By Ken Hamrick
John Murray’s treatment of sanctification, particularly his essay, “The Agency in Definitive Sanctification,” makes some surprising inroads toward grasping the believer’s retroactive, realistic identification with Christ. He does not go as far as to acknowledge that the reality of the spiritual union of Christ in the believer brings a title to all that Christ accomplished just as if the believer had accomplished it. Instead, he prefers to call it a mysterious “divine constitution.” But he does recognize the “tension” between the historical objectivity of Christ dying and rising again, and the fact of the believer subjectively dying to sin and rising to new life in Christ—and that the two are often spoken of in the New Testament as if they were one and the same events. The believer did not die to sin until coming to Christ in faith; and yet, the power of that dying to sin is firmly grounded in the once-and-for-all quality of Christ’s death—as if the historically objective death of Christ somehow became an historically objective fact of the believer’s life once he came to Christ […]
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It is, by far, the most contested of the Five Points. And confusion over the term makes it all the trickier.
“Limited Atonement” is the middle letter in TULIP, but as author and pastor Douglas Wilson explains, that name might give the wrong impression.
“The problem with ‘limited atonement’ is that it makes everybody think ‘tiny atonement.’” And, of course, no good Christian wants to cast the cross-work of Christ as diminutive.
The better term, says Wilson, with a growing number of voices, is “Definite Atonement.” Same doctrine, better name. This way of putting it emphasizes the extent of Jesus’s accomplishment, rather than its restriction.
Dr. David L. Allen | Dean of the School of Theology
Southwestern Baptist Theological Seminary
Definite Atonement & the Free Offer of the Gospel.
Piper asserts his belief that the free offer of the gospel to all people is one of the “benefits” or “intentions” of God in the atonement (657-664). Scripture teaches the “free offer” of the gospel to all. But this is not something that the atonement itself “accomplished,” especially on Piper’s view of things. In fact, this is one of the key problems with definite atonement and is one of two main reasons why so many in the Reformed tradition like Bruce Ware (see Part 1) reject it (the other being the exegetical evidence is clearly against limited atonement).
Piper correctly states that Shultz argues one cannot preach the gospel sincerely to all people on the platform of definite atonement: “If Christ did not pay for the sins of the non-elect, then it is impossible to genuinely offer salvation to the non-elect, since there is no salvation available to offer them” (658). Piper takes strong umbrage at this claim. We need to note that this claim articulated by Shultz has been made by many in the Reformed tradition since the days of the ascendency of limited atonement in the late 16th century.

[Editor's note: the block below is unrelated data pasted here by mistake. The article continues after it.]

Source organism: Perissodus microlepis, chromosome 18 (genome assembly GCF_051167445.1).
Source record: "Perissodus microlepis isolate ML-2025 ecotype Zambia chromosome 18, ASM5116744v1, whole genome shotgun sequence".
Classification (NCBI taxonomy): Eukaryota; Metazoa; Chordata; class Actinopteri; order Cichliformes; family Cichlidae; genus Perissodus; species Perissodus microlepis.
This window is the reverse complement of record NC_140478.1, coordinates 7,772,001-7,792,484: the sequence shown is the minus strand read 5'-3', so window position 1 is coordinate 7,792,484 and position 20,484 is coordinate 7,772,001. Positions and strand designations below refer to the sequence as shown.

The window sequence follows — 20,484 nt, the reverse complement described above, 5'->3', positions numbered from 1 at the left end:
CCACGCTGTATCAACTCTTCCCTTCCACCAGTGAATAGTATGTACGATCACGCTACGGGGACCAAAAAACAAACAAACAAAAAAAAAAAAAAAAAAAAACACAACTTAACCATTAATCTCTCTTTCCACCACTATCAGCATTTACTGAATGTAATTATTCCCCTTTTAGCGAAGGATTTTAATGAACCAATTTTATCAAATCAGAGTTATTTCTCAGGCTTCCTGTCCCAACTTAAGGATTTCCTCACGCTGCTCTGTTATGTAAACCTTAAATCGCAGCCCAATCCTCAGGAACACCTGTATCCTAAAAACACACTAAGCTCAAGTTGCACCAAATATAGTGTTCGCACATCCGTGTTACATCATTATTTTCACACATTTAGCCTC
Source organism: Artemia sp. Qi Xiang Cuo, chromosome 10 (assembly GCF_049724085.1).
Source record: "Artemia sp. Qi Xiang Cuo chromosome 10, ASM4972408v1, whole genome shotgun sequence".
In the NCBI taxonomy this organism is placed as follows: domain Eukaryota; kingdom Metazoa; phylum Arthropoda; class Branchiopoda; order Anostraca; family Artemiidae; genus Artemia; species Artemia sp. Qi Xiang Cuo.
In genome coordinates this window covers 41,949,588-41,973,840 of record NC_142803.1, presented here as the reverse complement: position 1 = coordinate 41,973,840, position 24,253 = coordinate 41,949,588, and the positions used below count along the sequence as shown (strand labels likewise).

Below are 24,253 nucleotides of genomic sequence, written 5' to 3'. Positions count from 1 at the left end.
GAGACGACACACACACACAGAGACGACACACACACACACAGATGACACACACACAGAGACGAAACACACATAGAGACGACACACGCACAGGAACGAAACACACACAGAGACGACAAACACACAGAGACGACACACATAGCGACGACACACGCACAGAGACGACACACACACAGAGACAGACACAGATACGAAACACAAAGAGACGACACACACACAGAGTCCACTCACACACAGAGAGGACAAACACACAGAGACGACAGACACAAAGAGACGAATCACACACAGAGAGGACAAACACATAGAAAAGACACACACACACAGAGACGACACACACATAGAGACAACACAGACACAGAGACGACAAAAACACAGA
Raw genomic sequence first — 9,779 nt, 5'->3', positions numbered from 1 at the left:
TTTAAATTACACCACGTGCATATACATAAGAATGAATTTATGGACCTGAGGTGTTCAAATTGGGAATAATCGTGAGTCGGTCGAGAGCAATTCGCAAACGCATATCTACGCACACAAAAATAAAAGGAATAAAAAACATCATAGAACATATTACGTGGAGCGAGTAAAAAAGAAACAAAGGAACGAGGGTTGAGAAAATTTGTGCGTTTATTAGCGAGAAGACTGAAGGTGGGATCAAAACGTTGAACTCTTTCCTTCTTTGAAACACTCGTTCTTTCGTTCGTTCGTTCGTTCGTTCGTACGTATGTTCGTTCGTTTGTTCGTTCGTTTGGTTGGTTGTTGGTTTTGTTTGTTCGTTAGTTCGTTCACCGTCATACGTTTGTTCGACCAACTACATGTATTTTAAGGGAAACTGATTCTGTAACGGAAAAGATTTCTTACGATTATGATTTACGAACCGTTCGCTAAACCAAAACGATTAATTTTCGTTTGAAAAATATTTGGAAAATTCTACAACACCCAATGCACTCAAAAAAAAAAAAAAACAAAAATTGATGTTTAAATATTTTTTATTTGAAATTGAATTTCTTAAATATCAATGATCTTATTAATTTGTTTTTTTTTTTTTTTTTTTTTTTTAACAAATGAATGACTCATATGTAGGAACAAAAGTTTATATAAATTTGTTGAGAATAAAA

Piper, quoting Roger Nicole, totally misses the point of Shultz’s argument: “if the terms of the offer be observed, that which is offered be actually granted” (658-59). Continue reading →
Dr. David L. Allen | Dean of the School of Theology
Southwestern Baptist Theological Seminary
The final chapter in From Heaven He Came and Sought Her covers the subject of preaching and definite atonement. John Piper does the honors. This chapter is a fitting conclusion to the book as Piper attempts to show that preaching definite atonement redounds to the glory of God.
Piper asserts three things as foundational for his chapter:
- The glory of God is the heart of the gospel and the end for which God created the world.
- The central task of ministry and preaching is the magnifying of the glory of God. Every sermon should be expository according to Piper, to which I utter a hearty “Amen!”
- The cross is the climax of the glory of God’s grace.
No qualms here.
Definite Atonement is a Significant Part of the Glory of God’s Grace (637-639).
Piper thinks that the wording of Ephesians1:4-6 and Revelation 5:9 point to definite atonement. Continue reading →
Jesus is both the Lord of all, and the Savior of all who believe. He is not just Lord of those who believe, but he is Lord of all those who do not believe. Understanding His role as Lord as we proclaim the Gospel can help us better understand the Gospel and help make us more appreciative of our roles as His witnesses.
And His witnesses we are to be for he told His disciples that “you will receive power when the Holy Spirit has come upon you; and you shall be My witnesses both in Jerusalem, and in all Judea and Samaria, and even to the remotest part of the earth.”
Now as His witnesses, we are to witness to Him as He is, both to us, and to those we are witnessing to. Taking our cue from both Peter in Acts 2 and Paul in Romans 1, we see how to do this, first Peter in Acts 2: